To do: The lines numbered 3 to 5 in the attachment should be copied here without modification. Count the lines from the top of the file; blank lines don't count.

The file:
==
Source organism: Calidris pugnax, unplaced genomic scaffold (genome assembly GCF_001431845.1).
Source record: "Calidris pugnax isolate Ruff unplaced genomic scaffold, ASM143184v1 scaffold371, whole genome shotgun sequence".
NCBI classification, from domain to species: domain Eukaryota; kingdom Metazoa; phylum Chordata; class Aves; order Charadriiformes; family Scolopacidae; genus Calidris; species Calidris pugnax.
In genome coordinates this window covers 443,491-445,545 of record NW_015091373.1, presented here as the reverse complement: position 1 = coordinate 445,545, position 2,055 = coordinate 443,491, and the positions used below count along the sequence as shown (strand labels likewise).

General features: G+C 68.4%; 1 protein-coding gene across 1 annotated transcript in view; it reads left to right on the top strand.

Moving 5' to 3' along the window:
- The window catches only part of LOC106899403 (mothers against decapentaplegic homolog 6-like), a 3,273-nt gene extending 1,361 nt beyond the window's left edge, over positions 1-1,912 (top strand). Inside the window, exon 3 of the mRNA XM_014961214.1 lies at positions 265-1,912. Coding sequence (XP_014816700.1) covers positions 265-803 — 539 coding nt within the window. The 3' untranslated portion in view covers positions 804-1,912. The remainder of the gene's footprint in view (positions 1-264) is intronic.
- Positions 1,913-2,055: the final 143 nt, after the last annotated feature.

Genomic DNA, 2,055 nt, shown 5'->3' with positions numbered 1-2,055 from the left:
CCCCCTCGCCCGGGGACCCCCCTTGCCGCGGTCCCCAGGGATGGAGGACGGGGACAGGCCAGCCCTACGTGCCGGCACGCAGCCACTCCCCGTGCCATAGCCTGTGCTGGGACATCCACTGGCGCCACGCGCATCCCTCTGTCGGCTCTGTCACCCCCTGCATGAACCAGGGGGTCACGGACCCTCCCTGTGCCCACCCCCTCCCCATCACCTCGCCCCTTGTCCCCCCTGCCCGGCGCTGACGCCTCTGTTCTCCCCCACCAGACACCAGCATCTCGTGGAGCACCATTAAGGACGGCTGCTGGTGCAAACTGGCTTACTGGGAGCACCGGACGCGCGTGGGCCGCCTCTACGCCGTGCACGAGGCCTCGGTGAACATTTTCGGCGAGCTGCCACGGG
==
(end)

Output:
NCBI classification, from domain to species: domain Eukaryota; kingdom Metazoa; phylum Chordata; class Aves; order Charadriiformes; family Scolopacidae; genus Calidris; species Calidris pugnax.
In genome coordinates this window covers 443,491-445,545 of record NW_015091373.1, presented here as the reverse complement: position 1 = coordinate 445,545, position 2,055 = coordinate 443,491, and the positions used below count along the sequence as shown (strand labels likewise).

General features: G+C 68.4%; 1 protein-coding gene across 1 annotated transcript in view; it reads left to right on the top strand.